Posted on 03/27/2012
As many of you are aware, the QQQ tracks the NASDAQ-100 Index (NDX), which is comprised of the largest 100 stocks (excluding financials) that trade on the NASDAQ. As of late, this is an area of the market that has done particularly well compared to others; however, that certainly has not always been the case and will likely not prove to be the case indefinitely moving forward. One way to gain more defensive exposure to these 100 stocks is through a product from RBS Securities, which is the RBS NASDAQ-100® Trendpilot™ ETN (TNDQ).
The TNDQ seeks exposure to the NASDAQ-100 when the time is right, while moving to cash when it is not. How does it attempt to accomplish this? Well, the fund tracks the performance of the RBS NASDAQ-100® Trendpilot™ Index, which switches its investment between the NASDAQ-100® Total Return IndexSM or the cash rate (as determined by the current yield on 3-month US Treasury bills) based on simple moving average calculations. Specifically, the ETN uses the 100-day Moving Average for the NDX to determine which investment to make. If the index is above its 100-day moving average, it will invest in the NASDAQ-100, and will remain in that allocation until the index spends a consecutive 5 days below its 100-day moving average, at which point it switches to "cash".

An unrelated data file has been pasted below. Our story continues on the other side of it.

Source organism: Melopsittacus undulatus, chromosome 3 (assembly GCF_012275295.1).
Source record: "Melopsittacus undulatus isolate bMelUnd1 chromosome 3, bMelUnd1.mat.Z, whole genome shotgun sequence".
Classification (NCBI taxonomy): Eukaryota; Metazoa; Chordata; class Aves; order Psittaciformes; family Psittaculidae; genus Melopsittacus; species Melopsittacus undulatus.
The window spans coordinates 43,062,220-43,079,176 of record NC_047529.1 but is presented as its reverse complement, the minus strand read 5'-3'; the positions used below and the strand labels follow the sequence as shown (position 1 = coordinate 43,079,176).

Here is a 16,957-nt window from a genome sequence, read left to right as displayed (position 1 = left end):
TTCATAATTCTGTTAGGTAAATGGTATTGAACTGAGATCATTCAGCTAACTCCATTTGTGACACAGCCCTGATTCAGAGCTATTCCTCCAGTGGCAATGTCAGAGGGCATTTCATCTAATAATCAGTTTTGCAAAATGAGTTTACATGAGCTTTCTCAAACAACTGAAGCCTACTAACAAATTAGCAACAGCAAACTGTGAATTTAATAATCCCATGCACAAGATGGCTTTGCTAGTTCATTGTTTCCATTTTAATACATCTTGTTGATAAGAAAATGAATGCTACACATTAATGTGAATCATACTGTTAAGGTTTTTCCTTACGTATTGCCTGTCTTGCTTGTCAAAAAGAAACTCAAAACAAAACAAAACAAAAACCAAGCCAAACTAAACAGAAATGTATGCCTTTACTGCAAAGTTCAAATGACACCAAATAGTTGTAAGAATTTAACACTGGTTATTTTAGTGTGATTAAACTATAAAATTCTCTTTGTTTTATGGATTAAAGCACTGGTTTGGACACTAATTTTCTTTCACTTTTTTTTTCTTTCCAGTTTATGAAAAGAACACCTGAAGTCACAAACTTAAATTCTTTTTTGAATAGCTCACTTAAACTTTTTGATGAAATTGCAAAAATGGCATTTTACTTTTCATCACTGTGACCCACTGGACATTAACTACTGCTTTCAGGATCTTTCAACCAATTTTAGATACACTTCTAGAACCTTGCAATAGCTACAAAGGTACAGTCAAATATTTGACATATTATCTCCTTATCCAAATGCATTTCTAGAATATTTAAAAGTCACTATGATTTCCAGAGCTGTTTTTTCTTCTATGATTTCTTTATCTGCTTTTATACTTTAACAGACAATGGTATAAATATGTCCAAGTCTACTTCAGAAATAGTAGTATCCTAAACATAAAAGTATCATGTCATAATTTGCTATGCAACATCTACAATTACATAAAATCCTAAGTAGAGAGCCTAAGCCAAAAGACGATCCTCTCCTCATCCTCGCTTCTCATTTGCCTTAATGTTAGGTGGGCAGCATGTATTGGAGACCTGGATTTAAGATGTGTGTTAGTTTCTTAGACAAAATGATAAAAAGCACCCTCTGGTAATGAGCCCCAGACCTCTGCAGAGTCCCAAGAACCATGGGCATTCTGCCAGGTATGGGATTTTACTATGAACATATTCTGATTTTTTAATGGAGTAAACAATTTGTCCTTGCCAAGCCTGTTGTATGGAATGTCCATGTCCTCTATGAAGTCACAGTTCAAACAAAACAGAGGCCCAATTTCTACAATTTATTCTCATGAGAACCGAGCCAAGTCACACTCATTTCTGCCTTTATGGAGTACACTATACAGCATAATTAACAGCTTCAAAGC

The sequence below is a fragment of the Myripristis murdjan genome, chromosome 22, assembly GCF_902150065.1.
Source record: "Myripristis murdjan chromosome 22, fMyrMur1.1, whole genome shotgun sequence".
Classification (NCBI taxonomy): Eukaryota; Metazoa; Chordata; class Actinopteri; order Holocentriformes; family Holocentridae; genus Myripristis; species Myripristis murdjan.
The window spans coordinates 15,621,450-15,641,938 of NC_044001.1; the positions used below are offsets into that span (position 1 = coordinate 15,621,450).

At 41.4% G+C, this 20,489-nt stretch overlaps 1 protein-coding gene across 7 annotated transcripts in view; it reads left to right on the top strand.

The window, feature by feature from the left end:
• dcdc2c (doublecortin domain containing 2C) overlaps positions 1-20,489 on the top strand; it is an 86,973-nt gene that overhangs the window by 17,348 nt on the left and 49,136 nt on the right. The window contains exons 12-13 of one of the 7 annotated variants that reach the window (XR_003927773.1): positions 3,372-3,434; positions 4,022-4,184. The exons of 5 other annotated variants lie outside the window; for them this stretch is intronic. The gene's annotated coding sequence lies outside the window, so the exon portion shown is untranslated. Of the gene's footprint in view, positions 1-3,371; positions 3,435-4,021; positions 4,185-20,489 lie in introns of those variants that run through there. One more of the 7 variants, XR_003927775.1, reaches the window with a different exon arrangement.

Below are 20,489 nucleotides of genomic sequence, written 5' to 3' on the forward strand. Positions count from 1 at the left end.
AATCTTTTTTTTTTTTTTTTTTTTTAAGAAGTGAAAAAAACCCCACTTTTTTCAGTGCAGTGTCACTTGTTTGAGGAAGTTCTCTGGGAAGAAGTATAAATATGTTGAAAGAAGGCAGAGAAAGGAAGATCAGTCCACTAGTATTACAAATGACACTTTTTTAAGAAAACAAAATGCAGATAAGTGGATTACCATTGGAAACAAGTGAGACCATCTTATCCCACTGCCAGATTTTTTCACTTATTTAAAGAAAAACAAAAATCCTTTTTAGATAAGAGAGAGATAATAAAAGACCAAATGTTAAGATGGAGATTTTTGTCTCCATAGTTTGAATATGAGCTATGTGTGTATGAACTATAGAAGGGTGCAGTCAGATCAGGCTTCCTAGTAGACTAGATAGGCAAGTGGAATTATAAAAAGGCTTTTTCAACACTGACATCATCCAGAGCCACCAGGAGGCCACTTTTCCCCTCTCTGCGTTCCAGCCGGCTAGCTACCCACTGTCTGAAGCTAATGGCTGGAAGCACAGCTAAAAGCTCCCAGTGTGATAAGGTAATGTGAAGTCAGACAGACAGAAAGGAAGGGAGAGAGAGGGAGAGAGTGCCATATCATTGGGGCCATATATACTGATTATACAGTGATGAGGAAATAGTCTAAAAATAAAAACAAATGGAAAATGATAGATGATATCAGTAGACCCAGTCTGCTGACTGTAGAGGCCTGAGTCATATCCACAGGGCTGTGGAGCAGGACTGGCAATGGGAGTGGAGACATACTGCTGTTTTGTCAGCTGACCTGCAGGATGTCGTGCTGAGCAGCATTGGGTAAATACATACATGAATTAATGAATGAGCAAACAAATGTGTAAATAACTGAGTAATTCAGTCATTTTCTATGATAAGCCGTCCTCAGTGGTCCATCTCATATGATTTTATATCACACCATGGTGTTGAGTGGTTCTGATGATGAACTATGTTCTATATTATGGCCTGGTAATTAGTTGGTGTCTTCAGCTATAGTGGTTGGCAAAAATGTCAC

The objective here is to provide downside protection within a single CUSIP product, when the index loses momentum. Below we have examined two different portfolios. If you were to invest $10,000 in TNDQ in July 1999, your portfolio would now be worth $23,965. On the other hand, if you were to invest the same $10,000 in QQQ, it would be worth $11,895 over the same time period. As you can see the graph below, in strong bull markets such as 2009, the TNDQ is able to keep pace with the QQQ while it is likely to fall short during choppy, trendless markets.